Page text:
Ideas, suggestions and general thoughts about project management for development.

Project Management for Development

Why you should use a standard methodology for managing your projects?

A Methodology for Project Management is a strategy that increases the chances for project success; by giving a clear direction, it saves time and improves the quality of the deliverables. Most development project managers use a type of methodology that was either learned by years of experience or is part of the organization’s policies and methods for project management. A common benefit of a methodology is that that it helps manage projects by reducing risks which improve the chances of success of a project.

What is a Methodology?
A methodology is "a set of methods, processes, and practices that are repeatedly carried out to deliver projects". The key element is that by repeating the same actions on every project the organization will gain efficiencies in its approach.
What is a Standard?
A standard is defined as "a collection of knowledge areas that are generally accepted as best practice in the industry". Standards give guidance, whereas methodologies provide practical processes for managing projects. Standards are not methodologies and vice versa. The two most popular standards used in project management worldwide are the PMBOK® (from the Project management Institute) and Prince2® (a UK standard)

What are the components of a methodology?
A project methodology should contain:

  • A set of processes to manage projects.
  • A set of competencies to build the required skills.
  • A set of tools forms and templates to standardize information.

Why use a Methodology?
A methodology is not a magic wand that can be used to solve every problem in a project, but it helps by the use of a clear set of processes for managing projects that everyone in the organization understands. A good methodology, that is fit to the context and environment where an organization works, is able to provide clear guidance of the what, who, when and how a project should be done.  A methodology also provides a level of flexibility that can be adapted to the special conditions of every project. For instance, for smaller projects, the organization can choose to apply a light version of the management processes. And when managing large projects, it can apply the full processes required to monitor every element of the project in enough detail to reduce risks. Organizations that can manage every project, in the same way, will be able to gain efficiencies; project staff will be able to work smarter and reduce waste. A methodology gives every project team a clear understanding of what is expected from them which in turn increases the chances of success.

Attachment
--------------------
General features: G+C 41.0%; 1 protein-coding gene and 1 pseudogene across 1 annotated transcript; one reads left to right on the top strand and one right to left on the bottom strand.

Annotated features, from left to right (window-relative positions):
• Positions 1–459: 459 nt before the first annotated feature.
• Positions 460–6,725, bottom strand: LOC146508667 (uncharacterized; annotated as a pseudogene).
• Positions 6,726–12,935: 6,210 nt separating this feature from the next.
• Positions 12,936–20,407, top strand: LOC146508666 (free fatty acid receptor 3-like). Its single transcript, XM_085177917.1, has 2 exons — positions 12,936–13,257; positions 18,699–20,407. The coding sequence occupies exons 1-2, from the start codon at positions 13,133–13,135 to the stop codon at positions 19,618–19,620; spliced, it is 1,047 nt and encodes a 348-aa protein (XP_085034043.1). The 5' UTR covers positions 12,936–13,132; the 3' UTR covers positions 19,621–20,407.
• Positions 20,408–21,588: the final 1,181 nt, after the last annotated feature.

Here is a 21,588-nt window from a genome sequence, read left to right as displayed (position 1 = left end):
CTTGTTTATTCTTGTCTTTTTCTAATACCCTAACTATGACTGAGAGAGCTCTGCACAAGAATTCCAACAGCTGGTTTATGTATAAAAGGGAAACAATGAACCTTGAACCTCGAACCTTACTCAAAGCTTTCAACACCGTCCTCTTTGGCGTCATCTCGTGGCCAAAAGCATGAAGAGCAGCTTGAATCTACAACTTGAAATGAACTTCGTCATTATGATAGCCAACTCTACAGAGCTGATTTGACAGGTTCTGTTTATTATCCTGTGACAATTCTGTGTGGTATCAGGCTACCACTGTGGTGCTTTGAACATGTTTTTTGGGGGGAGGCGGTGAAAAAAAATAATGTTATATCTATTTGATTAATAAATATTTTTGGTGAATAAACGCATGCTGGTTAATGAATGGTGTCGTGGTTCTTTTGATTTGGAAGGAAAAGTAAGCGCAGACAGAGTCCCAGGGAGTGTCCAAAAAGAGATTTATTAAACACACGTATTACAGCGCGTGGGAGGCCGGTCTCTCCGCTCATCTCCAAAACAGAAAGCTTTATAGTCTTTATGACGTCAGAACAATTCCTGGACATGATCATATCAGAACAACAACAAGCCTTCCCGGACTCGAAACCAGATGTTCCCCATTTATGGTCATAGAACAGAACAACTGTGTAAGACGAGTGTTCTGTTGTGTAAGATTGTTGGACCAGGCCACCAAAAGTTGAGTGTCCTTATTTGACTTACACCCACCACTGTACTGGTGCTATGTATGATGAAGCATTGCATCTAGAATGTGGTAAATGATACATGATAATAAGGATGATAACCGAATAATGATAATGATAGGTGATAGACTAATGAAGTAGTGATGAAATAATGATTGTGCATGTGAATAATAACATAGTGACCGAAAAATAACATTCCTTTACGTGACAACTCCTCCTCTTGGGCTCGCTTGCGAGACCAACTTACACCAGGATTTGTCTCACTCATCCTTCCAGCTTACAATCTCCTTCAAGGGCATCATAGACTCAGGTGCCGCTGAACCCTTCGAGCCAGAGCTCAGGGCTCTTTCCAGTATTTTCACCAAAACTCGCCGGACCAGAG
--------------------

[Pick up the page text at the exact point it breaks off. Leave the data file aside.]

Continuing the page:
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Become a better planner

b2ap3_thumbnail_Planner.pngManaging the expectations of beneficiaries, donors and maintaining stakeholder relationships is important to the long term success of any project. Planning can be the difference between success and failure. Whether you are managing a small project or a multi-year program, planning is a critical element for successful project.

Here are 3 quick tips on how you can become a better planner.

  • Strengths and weaknesses. Figure out where your strengths are and where your weakness may lie. As a project manager you don’t need to develop all the project plans, work on those that you know you have expertise and delegate or ask others with more experience to do the plans where your skills are not too strong. For example, you may be good at decomposing the project using  a Work Breakdown Structure (WBS), but you may now know much about using a scheduling software to find our the project critical path.
  • Plan with SMART goals in mind. Set some reachable short term goals. How many milestones do you want to make this month? How many beneficiaries do you want to reach? How many events will you present this month? Set a goal and reach it. Work the project details on short term goals; don’t spend too much time of defining the tasks for objectives that are still months or even years away in your project plan. Projects are built on assumptions, and assumptions tend to change.
  • See the big picture. Make sure your plan is aligned to the end goals of the project, that you will connect your plan with the expected results and not just the achievement of activities. Monitor progress of you plan and make changes as needed.
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